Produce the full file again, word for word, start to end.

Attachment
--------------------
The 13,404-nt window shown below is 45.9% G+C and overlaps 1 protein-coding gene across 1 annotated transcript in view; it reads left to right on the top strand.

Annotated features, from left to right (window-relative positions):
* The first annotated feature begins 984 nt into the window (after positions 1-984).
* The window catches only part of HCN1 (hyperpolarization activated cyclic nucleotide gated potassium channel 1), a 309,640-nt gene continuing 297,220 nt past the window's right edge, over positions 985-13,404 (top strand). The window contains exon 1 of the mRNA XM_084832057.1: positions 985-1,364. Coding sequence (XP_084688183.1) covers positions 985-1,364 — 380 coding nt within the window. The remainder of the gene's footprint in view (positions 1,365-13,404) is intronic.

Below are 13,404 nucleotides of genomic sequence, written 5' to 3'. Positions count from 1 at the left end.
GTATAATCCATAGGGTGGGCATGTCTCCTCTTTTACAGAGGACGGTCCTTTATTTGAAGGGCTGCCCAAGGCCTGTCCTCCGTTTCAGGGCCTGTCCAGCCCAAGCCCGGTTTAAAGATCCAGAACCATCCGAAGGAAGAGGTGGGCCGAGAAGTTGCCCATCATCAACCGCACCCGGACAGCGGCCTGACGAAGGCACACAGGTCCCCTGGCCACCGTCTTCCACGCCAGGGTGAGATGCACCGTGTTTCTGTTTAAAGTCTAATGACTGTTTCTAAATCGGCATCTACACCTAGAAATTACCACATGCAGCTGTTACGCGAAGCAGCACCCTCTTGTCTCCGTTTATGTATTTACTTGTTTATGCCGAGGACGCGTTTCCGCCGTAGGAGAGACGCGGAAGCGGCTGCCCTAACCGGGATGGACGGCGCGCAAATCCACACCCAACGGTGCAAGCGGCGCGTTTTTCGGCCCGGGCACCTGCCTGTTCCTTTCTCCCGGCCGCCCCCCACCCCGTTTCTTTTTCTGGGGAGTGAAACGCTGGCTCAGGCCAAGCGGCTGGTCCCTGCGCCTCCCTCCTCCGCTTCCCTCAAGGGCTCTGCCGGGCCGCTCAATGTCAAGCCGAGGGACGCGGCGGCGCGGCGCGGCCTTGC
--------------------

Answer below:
The 13,404-nt window shown below is 45.9% G+C and overlaps 1 protein-coding gene across 1 annotated transcript in view; it reads left to right on the top strand.

Annotated features, from left to right (window-relative positions):
* The first annotated feature begins 984 nt into the window (after positions 1-984).
* The window catches only part of HCN1 (hyperpolarization activated cyclic nucleotide gated potassium channel 1), a 309,640-nt gene continuing 297,220 nt past the window's right edge, over positions 985-13,404 (top strand). The window contains exon 1 of the mRNA XM_084832057.1: positions 985-1,364. Coding sequence (XP_084688183.1) covers positions 985-1,364 — 380 coding nt within the window. The remainder of the gene's footprint in view (positions 1,365-13,404) is intronic.

Below are 13,404 nucleotides of genomic sequence, written 5' to 3'. Positions count from 1 at the left end.
GTATAATCCATAGGGTGGGCATGTCTCCTCTTTTACAGAGGACGGTCCTTTATTTGAAGGGCTGCCCAAGGCCTGTCCTCCGTTTCAGGGCCTGTCCAGCCCAAGCCCGGTTTAAAGATCCAGAACCATCCGAAGGAAGAGGTGGGCCGAGAAGTTGCCCATCATCAACCGCACCCGGACAGCGGCCTGACGAAGGCACACAGGTCCCCTGGCCACCGTCTTCCACGCCAGGGTGAGATGCACCGTGTTTCTGTTTAAAGTCTAATGACTGTTTCTAAATCGGCATCTACACCTAGAAATTACCACATGCAGCTGTTACGCGAAGCAGCACCCTCTTGTCTCCGTTTATGTATTTACTTGTTTATGCCGAGGACGCGTTTCCGCCGTAGGAGAGACGCGGAAGCGGCTGCCCTAACCGGGATGGACGGCGCGCAAATCCACACCCAACGGTGCAAGCGGCGCGTTTTTCGGCCCGGGCACCTGCCTGTTCCTTTCTCCCGGCCGCCCCCCACCCCGTTTCTTTTTCTGGGGAGTGAAACGCTGGCTCAGGCCAAGCGGCTGGTCCCTGCGCCTCCCTCCTCCGCTTCCCTCAAGGGCTCTGCCGGGCCGCTCAATGTCAAGCCGAGGGACGCGGCGGCGCGGCGCGGCCTTGC